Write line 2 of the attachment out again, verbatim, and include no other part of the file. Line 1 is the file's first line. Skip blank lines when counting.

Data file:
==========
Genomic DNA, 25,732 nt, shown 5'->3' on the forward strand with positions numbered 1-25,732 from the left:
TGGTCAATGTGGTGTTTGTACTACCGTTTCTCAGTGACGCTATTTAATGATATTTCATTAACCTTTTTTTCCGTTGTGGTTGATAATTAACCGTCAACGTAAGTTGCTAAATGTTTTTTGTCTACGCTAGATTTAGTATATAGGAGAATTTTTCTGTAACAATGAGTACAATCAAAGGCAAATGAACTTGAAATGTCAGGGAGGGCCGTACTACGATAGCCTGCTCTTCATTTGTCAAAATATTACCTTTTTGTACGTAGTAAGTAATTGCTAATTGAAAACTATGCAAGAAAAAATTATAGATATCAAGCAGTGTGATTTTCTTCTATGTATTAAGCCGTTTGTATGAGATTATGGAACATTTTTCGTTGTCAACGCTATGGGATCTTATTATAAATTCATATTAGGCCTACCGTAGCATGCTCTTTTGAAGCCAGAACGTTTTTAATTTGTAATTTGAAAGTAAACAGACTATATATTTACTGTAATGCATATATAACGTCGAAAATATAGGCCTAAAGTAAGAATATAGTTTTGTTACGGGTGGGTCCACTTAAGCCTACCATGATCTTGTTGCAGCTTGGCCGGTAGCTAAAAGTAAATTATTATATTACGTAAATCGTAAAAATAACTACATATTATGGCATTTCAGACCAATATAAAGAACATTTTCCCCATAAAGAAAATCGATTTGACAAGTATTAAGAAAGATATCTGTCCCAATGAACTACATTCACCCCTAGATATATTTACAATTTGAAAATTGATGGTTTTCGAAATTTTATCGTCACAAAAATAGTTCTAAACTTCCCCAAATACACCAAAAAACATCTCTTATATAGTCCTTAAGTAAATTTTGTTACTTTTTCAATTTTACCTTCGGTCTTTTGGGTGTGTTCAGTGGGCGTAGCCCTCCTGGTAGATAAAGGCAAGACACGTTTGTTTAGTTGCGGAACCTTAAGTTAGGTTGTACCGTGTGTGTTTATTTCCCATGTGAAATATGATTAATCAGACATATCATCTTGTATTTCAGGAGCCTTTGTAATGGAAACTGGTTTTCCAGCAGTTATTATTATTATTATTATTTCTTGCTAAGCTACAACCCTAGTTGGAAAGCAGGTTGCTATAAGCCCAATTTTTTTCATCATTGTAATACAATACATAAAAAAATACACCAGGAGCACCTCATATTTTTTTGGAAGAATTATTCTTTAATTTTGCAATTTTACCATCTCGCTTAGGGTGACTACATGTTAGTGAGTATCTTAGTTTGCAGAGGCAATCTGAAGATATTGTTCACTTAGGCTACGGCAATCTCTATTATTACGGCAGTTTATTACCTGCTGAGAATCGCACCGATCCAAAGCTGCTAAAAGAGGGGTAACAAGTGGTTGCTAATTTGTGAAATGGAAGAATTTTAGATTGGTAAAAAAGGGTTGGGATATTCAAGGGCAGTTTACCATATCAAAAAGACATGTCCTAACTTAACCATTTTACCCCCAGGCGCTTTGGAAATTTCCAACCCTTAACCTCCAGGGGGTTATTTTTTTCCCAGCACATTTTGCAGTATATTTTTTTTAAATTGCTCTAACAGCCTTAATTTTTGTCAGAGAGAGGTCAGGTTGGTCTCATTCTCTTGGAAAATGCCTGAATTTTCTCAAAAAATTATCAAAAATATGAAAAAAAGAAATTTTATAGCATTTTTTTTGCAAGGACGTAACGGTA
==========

TGGTCAATGTGGTGTTTGTACTACCGTTTCTCAGTGACGCTATTTAATGATATTTCATTAACCTTTTTTTCCGTTGTGGTTGATAATTAACCGTCAACGTAAGTTGCTAAATGTTTTTTGTCTACGCTAGATTTAGTATATAGGAGAATTTTTCTGTAACAATGAGTACAATCAAAGGCAAATGAACTTGAAATGTCAGGGAGGGCCGTACTACGATAGCCTGCTCTTCATTTGTCAAAATATTACCTTTTTGTACGTAGTAAGTAATTGCTAATTGAAAACTATGCAAGAAAAAATTATAGATATCAAGCAGTGTGATTTTCTTCTATGTATTAAGCCGTTTGTATGAGATTATGGAACATTTTTCGTTGTCAACGCTATGGGATCTTATTATAAATTCATATTAGGCCTACCGTAGCATGCTCTTTTGAAGCCAGAACGTTTTTAATTTGTAATTTGAAAGTAAACAGACTATATATTTACTGTAATGCATATATAACGTCGAAAATATAGGCCTAAAGTAAGAATATAGTTTTGTTACGGGTGGGTCCACTTAAGCCTACCATGATCTTGTTGCAGCTTGGCCGGTAGCTAAAAGTAAATTATTATATTACGTAAATCGTAAAAATAACTACATATTATGGCATTTCAGACCAATATAAAGAACATTTTCCCCATAAAGAAAATCGATTTGACAAGTATTAAGAAAGATATCTGTCCCAATGAACTACATTCACCCCTAGATATATTTACAATTTGAAAATTGATGGTTTTCGAAATTTTATCGTCACAAAAATAGTTCTAAACTTCCCCAAATACACCAAAAAACATCTCTTATATAGTCCTTAAGTAAATTTTGTTACTTTTTCAATTTTACCTTCGGTCTTTTGGGTGTGTTCAGTGGGCGTAGCCCTCCTGGTAGATAAAGGCAAGACACGTTTGTTTAGTTGCGGAACCTTAAGTTAGGTTGTACCGTGTGTGTTTATTTCCCATGTGAAATATGATTAATCAGACATATCATCTTGTATTTCAGGAGCCTTTGTAATGGAAACTGGTTTTCCAGCAGTTATTATTATTATTATTATTTCTTGCTAAGCTACAACCCTAGTTGGAAAGCAGGTTGCTATAAGCCCAATTTTTTTCATCATTGTAATACAATACATAAAAAAATACACCAGGAGCACCTCATATTTTTTTGGAAGAATTATTCTTTAATTTTGCAATTTTACCATCTCGCTTAGGGTGACTACATGTTAGTGAGTATCTTAGTTTGCAGAGGCAATCTGAAGATATTGTTCACTTAGGCTACGGCAATCTCTATTATTACGGCAGTTTATTACCTGCTGAGAATCGCACCGATCCAAAGCTGCTAAAAGAGGGGTAACAAGTGGTTGCTAATTTGTGAAATGGAAGAATTTTAGATTGGTAAAAAAGGGTTGGGATATTCAAGGGCAGTTTACCATATCAAAAAGACATGTCCTAACTTAACCATTTTACCCCCAGGCGCTTTGGAAATTTCCAACCCTTAACCTCCAGGGGGTTATTTTTTTCCCAGCACATTTTGCAGTATATTTTTTTTAAATTGCTCTAACAGCCTTAATTTTTGTCAGAGAGAGGTCAGGTTGGTCTCATTCTCTTGGAAAATGCCTGAATTTTCTCAAAAAATTATCAAAAATATGAAAAAAAGAAATTTTATAGCATTTTTTTTGCAAGGACGTAACGGTA